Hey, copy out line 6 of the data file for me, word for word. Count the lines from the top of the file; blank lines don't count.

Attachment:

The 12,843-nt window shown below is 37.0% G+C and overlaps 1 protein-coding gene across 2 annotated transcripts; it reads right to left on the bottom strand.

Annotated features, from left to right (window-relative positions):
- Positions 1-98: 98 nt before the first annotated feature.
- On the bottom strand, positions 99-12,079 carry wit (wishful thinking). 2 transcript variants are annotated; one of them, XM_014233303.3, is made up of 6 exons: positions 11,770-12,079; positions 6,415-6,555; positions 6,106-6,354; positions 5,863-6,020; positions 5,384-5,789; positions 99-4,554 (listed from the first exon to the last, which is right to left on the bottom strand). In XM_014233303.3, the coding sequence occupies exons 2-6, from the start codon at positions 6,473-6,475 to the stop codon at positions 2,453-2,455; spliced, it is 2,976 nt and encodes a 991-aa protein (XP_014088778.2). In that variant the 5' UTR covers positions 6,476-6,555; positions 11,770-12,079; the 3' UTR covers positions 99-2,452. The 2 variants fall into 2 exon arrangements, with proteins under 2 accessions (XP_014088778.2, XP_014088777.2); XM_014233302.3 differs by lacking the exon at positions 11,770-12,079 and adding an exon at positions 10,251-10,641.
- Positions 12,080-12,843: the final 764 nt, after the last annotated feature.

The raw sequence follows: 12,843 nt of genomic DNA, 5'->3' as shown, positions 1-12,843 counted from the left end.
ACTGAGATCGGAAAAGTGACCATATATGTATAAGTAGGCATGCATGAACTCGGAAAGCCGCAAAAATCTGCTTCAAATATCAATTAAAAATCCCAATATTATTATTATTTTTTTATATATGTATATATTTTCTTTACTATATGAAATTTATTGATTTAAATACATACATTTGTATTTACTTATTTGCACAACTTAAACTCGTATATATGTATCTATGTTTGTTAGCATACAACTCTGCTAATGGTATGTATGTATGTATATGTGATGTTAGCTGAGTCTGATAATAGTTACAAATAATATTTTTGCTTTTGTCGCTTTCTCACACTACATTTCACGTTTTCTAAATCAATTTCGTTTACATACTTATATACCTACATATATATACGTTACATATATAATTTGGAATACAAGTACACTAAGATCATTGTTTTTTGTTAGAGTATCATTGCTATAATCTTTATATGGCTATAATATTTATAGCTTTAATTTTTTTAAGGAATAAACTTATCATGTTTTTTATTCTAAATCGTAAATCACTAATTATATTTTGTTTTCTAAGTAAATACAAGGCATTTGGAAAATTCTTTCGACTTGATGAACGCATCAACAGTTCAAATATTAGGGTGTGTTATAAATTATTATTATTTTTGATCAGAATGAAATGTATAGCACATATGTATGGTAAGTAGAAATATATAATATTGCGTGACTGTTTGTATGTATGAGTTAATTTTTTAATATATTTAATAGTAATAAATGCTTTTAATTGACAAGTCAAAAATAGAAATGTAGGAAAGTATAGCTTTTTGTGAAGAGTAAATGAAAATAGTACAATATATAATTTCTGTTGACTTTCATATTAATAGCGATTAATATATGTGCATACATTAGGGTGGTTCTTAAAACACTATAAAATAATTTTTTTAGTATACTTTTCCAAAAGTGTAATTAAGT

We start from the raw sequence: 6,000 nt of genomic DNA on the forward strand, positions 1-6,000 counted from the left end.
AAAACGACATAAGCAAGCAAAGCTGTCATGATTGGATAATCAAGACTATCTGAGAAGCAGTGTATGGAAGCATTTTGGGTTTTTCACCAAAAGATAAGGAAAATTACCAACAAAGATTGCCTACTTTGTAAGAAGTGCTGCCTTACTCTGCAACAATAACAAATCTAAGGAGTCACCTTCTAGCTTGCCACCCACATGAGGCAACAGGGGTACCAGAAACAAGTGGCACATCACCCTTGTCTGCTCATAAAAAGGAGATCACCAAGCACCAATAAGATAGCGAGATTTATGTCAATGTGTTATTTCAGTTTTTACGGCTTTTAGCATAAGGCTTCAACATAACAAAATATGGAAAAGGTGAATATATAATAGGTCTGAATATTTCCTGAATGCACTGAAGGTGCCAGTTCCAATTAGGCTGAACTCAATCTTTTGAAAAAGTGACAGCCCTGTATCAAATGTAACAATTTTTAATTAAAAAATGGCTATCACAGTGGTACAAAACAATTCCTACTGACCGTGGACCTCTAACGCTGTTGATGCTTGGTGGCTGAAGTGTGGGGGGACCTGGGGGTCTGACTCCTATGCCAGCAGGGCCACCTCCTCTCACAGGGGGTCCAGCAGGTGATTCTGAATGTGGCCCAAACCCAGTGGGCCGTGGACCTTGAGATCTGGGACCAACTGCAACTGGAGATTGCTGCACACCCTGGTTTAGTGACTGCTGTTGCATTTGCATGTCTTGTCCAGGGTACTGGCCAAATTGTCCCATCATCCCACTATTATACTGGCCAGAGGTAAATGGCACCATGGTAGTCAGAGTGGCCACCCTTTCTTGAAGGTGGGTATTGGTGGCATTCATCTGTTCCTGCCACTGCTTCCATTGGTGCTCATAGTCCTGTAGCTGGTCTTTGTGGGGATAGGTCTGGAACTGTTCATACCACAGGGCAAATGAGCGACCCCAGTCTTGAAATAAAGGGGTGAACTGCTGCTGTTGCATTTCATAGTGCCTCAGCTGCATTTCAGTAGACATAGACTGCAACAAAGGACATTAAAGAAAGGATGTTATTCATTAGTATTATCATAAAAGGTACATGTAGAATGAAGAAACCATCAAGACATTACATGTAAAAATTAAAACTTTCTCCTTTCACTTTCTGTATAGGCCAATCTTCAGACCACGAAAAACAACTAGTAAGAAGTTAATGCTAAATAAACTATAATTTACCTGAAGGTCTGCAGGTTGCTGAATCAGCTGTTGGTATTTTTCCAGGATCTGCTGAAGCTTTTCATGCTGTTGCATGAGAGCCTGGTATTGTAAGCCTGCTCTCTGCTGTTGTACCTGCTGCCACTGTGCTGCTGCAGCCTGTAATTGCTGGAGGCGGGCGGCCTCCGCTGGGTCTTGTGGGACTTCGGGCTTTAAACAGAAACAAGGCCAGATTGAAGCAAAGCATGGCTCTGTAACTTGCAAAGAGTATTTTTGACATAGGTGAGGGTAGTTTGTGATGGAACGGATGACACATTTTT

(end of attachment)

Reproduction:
The raw sequence follows: 12,843 nt of genomic DNA, 5'->3' as shown, positions 1-12,843 counted from the left end.